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With the current snowy conditions that prevail here it might be nice to look back to 1811-1812 and see what kind of weather they were having. Weather then was more dominant in determining when one traveled or did outdoor activities. Modern technology has made it easier to master the elements than was possible in the past. Here is one account of snow in 1811 at St. Francisville, Louisiana….
“The Time Piece of Jan. 14, printed at St. Francisville, says, that they have been visited by the heaviest fall of snow ever witnessed in that country-it having measured 18 inches deep. It was the first opportunity for sleighing ever offered to the people in that part of West Florida. The oldest inhabitants are of the opinion, that all the snow which has fallen since the settlement of the country, is not equal to what fell a few hours in one day.”(New Madrid Compendium Item 18120331 3-200) Lexington, Kentucky, American Statesman, 03/31/1812.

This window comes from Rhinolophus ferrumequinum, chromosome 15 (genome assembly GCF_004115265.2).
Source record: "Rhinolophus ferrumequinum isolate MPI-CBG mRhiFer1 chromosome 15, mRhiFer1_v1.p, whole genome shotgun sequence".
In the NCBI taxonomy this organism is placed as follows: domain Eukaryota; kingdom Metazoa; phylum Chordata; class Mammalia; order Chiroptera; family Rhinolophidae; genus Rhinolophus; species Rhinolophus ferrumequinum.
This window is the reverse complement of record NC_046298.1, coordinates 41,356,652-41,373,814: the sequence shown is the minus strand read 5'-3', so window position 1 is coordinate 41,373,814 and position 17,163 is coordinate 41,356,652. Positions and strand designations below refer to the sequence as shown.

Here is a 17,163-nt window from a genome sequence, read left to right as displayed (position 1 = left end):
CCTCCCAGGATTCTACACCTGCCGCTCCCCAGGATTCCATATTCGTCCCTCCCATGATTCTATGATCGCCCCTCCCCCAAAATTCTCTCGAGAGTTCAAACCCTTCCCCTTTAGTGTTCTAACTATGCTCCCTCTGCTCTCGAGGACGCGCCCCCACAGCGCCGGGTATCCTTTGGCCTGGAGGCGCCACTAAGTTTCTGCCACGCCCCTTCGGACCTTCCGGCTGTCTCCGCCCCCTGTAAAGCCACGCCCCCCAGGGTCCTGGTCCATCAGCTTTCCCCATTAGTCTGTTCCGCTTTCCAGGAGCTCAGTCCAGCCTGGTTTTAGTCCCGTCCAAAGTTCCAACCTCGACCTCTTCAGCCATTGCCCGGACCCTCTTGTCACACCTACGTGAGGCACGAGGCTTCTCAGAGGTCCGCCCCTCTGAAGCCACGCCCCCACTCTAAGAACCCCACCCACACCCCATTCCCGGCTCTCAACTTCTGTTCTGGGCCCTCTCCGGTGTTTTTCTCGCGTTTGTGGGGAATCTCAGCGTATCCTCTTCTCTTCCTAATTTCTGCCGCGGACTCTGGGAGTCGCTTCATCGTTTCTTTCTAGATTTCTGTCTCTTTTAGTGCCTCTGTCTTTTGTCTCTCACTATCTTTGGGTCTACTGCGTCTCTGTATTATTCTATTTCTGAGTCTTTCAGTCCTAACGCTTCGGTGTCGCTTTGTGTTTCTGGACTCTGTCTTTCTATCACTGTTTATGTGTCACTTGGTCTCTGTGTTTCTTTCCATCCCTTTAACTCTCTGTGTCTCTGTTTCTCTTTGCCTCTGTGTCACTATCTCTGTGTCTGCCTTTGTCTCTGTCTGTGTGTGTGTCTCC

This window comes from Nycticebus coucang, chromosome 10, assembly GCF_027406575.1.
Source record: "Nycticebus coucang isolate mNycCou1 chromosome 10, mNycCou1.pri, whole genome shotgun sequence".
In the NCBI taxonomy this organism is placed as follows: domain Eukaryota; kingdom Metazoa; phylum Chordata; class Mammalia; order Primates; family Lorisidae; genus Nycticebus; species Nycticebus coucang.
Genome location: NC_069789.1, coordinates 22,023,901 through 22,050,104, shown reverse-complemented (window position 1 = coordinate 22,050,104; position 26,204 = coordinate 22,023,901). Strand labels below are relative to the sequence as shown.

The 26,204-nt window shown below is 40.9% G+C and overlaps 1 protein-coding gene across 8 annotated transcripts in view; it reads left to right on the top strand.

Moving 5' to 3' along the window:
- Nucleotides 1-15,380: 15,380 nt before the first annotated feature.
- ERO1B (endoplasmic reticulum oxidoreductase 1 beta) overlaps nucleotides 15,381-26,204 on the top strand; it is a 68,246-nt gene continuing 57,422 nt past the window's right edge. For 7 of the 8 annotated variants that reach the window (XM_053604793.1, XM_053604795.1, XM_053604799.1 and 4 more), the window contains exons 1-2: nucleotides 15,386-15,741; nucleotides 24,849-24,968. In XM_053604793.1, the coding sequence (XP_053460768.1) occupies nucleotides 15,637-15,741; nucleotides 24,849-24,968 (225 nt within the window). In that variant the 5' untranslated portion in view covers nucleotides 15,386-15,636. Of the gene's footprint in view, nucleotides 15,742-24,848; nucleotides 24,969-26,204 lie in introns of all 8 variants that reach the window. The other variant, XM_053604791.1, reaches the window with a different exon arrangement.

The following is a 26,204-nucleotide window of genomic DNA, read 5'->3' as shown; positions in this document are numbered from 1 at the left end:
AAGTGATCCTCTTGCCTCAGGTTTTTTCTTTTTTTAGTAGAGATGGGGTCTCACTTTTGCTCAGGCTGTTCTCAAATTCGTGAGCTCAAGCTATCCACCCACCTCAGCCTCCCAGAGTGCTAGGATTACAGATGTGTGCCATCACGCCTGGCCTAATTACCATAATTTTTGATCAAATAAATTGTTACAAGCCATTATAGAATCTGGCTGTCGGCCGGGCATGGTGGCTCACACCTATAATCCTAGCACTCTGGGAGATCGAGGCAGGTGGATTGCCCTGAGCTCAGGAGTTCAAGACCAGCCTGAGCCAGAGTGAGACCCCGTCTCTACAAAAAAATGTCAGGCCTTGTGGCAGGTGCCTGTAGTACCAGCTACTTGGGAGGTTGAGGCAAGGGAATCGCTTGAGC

Here is another snow account from an area more accustomed to it.
“The snow storms in Dec. spread destruction and ruin along the whole coast of North America. At Halifax, and below Quebeck and the harbour, 20 vessels are sold to have been either wrecked, stranded or damaged, attended with the loss of many lives. Indeed, in some cases the crews, nearly to a man, are stated to have perished. The snow in the northern states was very deep, accompanied with an unusual degree of cold. The water of the Delaware, East and North rivers was congested, and the river craft suffered prodigiously from the ice. Some persons lost their lives by the mere agency of cold, and others by losing their way in the snow.(New Madrid Compendium Item 18120324 1-201) Lexington, Kentucky, American Statesman, 03/24/1812.